The classification systems described above have provided a useful working framework for a number of years. However, these systems concentrate mainly on soft bottom communities and the north-east Atlantic region still lacks a comprehensive classification of benthic marine biotopes (i.e. habitats and their associated species) that encompasses intertidal and sublittoral, rocky and sedimentary ecosystems. The littoral zone has been well studied over the years. Hoewever, it is only in the past 20 years or so that we have seen a rapid increase in our knowledge of shallow rocky sublittoral ecosystems through the use of divers. In the UK various ways of recording littoral and sublittoral habitats and species in a standard format have been developed and a large number of data has been accumulated.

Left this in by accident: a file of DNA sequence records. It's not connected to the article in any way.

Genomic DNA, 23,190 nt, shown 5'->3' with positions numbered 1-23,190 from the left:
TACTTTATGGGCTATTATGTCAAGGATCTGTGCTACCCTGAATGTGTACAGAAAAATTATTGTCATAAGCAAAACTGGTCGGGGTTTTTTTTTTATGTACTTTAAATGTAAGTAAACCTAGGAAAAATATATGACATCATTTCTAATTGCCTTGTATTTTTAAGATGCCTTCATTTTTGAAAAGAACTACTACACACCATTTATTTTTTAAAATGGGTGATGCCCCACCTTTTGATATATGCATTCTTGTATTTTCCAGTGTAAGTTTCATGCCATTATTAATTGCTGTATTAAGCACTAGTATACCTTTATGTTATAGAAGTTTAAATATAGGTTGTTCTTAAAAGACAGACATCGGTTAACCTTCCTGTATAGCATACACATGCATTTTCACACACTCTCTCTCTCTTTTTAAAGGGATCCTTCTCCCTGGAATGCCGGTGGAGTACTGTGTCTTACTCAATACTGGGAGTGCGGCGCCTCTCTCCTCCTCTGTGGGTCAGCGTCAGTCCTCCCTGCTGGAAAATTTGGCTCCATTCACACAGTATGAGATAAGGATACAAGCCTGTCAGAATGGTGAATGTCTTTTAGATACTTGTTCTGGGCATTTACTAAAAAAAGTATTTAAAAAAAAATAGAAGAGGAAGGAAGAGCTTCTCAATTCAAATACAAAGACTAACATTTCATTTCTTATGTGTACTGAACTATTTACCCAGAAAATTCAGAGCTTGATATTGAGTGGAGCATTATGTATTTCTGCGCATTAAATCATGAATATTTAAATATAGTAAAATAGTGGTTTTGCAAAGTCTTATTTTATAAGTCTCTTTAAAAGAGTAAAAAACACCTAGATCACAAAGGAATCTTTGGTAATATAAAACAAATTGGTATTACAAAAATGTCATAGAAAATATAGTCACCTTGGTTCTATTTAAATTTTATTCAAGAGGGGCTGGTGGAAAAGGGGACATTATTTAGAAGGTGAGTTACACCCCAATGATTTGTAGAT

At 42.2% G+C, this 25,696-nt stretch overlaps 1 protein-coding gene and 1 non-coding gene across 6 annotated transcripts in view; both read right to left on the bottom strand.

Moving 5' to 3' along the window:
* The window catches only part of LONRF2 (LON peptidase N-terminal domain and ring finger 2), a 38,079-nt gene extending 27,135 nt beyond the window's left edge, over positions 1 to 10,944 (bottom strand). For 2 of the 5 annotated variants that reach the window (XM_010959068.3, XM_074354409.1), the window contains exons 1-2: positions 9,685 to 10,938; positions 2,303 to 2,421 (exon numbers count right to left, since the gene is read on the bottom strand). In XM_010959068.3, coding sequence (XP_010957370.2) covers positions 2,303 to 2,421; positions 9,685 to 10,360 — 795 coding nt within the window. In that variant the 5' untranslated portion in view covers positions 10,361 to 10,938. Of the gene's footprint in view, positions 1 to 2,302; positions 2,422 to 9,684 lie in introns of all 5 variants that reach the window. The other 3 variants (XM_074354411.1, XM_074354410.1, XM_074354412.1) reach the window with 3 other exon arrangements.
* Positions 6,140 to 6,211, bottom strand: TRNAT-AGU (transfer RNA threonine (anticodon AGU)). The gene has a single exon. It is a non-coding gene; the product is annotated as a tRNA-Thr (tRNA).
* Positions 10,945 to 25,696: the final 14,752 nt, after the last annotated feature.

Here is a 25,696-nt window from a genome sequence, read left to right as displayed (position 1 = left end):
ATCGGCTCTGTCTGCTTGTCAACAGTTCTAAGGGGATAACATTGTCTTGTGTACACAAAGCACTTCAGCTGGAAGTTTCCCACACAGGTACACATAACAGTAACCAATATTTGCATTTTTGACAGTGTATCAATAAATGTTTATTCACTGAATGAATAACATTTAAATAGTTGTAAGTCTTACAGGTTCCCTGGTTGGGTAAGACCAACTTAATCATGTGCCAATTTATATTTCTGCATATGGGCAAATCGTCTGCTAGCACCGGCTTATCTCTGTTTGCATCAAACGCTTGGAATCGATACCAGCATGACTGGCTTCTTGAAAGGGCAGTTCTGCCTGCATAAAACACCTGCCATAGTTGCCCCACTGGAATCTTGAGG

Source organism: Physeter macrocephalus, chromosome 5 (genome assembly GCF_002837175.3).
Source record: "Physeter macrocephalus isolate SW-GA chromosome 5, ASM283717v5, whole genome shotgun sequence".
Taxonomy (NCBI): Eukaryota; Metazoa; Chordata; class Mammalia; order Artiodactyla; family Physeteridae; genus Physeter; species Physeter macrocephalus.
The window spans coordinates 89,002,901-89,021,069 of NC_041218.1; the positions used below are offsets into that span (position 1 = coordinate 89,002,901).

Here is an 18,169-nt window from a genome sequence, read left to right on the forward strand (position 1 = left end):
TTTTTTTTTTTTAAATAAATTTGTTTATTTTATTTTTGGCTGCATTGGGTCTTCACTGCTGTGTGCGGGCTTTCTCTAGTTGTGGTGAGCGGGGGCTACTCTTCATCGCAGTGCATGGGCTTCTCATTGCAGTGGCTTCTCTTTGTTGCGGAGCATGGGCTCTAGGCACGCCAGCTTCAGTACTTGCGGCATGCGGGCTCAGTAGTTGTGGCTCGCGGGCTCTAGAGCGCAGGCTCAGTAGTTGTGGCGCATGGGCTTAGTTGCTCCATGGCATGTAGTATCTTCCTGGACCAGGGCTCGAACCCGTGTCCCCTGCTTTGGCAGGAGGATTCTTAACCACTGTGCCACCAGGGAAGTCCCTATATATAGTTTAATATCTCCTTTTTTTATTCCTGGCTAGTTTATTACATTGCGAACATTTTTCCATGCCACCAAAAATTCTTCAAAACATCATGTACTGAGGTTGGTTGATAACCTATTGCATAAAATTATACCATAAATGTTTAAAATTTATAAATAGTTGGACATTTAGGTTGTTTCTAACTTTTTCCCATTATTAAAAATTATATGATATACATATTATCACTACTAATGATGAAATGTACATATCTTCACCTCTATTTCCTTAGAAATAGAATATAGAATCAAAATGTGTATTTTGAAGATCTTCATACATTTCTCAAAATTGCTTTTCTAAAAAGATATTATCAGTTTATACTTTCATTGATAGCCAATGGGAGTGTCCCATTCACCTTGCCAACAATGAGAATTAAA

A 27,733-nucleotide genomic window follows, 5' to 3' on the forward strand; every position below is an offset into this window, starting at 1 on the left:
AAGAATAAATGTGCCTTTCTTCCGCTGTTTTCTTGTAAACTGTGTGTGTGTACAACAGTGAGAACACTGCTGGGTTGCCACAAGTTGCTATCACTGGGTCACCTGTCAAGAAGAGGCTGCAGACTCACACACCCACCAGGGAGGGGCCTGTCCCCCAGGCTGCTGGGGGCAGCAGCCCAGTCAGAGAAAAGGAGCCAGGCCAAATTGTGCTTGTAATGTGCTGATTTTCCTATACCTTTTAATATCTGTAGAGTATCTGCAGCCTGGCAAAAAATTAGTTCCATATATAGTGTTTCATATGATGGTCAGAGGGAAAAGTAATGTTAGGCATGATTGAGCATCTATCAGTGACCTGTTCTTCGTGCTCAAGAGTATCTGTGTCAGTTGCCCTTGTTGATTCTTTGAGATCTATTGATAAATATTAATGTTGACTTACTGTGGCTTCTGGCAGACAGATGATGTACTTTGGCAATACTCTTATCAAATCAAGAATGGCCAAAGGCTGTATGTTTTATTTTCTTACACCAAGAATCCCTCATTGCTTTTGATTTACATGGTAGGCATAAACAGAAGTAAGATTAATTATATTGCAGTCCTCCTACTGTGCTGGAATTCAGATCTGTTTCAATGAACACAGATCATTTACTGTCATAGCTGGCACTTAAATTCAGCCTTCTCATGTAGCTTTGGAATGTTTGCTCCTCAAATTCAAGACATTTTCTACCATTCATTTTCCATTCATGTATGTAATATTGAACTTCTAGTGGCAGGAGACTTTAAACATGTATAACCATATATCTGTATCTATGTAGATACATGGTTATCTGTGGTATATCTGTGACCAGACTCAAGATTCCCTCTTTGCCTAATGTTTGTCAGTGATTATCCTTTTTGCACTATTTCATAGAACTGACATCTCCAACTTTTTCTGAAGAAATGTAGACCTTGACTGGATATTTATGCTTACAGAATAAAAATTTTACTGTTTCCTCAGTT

Attempts are now being made by the UK government's Joint Nature Conservation Committee (JNCC, see Appendix 4), to develop such a comprehensive classification of marine biotopes in UK coastal waters using a computerized database (Hiscock, 1996; JNCC, 1996). One of the main aims is to provide a meaningful structure on which to base a conservation strategy for the marine environment. This is likely to be adopted as a standard for northern European waters. The system is intended to be practical and to be of use to anyone involved in descriptive surveys. For further information, students should contact JNCC directly (see Appendix 4). Increased use is now being made of underwater photography to help in descriptive surveys and a number of photographic guides to seabed habitats and biotopes are now available (Earll, 1992).
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